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The 'Up to the Minute' Live Tropical Storm Bonnie and Oil Spill Thread

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posted on Jul, 22 2010 @ 11:52 AM
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The 'Up to the Minute' Live Tropical Storm Bonnie and Oil Spill Thread


www.abovetopsecret.com

With so many threads popping up in regards to the recently formed Tropical Depression #3, there should be one thread that brings the Hurricane people, and the Oil spill people together for in-depth tracking of the storm and the consequences of the oil spill in relation to it.

The ATS Hurricane Watch 2010 thread is here:

www.abovetopsecret.com...

And the The "Up to the Minute" BP Livefeed Discussion Thread is here:

www.abovetopsecret.com...
(visit the link for the full news article)



[edit on 22-7-2010 by lasertaglover]
[Mod edit for Headline typo^2]



[edit on 7/22/2010 by yeahright]

[edit on 7/22/10 by GENERAL EYES]




posted on Jul, 22 2010 @ 11:52 AM
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NOAA Storm Tracker Home Page (good source for Atlantic basin photos and videos):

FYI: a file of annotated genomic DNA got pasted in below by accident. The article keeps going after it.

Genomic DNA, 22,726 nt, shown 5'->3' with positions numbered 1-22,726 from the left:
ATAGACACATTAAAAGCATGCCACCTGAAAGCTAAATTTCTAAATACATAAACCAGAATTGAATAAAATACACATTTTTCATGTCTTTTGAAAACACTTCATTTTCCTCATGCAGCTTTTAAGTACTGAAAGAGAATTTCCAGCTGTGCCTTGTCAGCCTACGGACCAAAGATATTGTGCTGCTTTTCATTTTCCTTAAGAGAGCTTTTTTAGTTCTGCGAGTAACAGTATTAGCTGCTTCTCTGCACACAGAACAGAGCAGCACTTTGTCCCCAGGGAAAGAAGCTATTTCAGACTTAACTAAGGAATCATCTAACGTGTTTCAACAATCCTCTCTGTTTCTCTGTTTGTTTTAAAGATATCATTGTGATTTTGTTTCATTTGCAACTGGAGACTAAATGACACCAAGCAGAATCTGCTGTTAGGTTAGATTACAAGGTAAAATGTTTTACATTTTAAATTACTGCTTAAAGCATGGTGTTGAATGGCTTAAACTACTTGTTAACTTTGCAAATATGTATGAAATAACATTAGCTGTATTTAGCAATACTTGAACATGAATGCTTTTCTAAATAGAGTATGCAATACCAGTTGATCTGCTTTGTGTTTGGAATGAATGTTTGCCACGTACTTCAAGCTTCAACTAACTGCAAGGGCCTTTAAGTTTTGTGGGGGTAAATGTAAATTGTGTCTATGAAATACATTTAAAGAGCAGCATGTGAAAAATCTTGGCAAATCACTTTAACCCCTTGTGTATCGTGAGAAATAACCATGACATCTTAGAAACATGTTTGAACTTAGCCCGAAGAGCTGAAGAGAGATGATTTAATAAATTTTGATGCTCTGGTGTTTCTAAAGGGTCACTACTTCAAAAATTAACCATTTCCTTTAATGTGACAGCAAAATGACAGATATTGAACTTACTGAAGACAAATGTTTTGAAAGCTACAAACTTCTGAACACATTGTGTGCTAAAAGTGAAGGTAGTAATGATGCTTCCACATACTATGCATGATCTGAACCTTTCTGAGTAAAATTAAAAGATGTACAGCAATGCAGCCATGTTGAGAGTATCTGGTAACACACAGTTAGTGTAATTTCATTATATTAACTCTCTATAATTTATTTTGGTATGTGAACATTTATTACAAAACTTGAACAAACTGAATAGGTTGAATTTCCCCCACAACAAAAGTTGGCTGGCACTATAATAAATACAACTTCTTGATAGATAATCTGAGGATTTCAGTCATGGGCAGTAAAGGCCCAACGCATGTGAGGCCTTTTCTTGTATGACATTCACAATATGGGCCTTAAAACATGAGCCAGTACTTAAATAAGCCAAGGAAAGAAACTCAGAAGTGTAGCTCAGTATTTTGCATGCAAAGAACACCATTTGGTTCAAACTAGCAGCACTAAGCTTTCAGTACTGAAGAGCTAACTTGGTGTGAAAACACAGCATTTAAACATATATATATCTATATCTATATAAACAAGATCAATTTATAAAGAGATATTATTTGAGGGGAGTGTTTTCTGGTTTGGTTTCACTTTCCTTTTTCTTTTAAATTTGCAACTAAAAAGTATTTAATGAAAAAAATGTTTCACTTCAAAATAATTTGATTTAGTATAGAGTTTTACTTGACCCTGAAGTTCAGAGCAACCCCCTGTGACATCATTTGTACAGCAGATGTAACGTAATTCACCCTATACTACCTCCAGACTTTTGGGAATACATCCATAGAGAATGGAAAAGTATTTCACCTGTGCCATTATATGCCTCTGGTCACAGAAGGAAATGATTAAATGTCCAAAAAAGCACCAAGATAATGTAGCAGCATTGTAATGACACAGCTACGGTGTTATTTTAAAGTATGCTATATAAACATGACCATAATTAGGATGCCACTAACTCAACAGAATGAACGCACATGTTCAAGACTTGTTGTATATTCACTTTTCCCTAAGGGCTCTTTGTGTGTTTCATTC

www.stormtracker.noaa.gov...

Link to external image of Tropical Storm Bonnie trajectory as of 7/22/10 from the 2pm update from the NHC:
Provided by Phage

www.nhc.noaa.gov...

Article about a Tech scientist's views on the Oil Spill:
Provided by SeesFar

lubbockonline.com...

Picture of Oil in the Gulf Stream:
Provided by DragonFire1024

upload.wikimedia.org...

Hurricane Tracking site:

www.stormpulse.com...

The National Hurricane Center site:

www.nhc.noaa.gov...

The Weather Channel Hurricane Center site:

www.weather.com...


BP Oil Spill ROV Sites:

www.searchlawrence.com...

www.sanaracreations.fi...

morpheastruth.webs.com...


The Deepwater Horizon Unified Commande Center site:

www.deepwaterhorizonresponse.com...

www.abovetopsecret.com
(visit the link for the full news article)

[Mod edit for typo]

[edit on 7/22/2010 by yeahright]

[edit on 22-7-2010 by lasertaglover]

[edit on 22-7-2010 by lasertaglover]

[edit on 22-7-2010 by lasertaglover]

[edit on 22-7-2010 by lasertaglover]

[edit on 22-7-2010 by lasertaglover]



posted on Jul, 22 2010 @ 11:55 AM
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An excerpt from the Weather Channel Hurricane Desk:

Tropical depression forms in the Bahamas
Roy Lucksinger, Lead Meteorologist, The Weather Channel
Jul. 22, 2010 11:34 am ET
A tropical depression has developed near the southern Bahamas. Movement is to the west northwest at 15 mph.

A tropical storm warning is in effect for the Florida east coast from Golden Beach southward to the Florida Keys, and for the Florida west coast northward to Bonita Beach. The central and northwestern Bahamas are also under a tropical storm warning.

A tropical storm watch has been issued for the Florida east coast from Jupiter Inlet to Golden Beach, including Lake Okeechobee.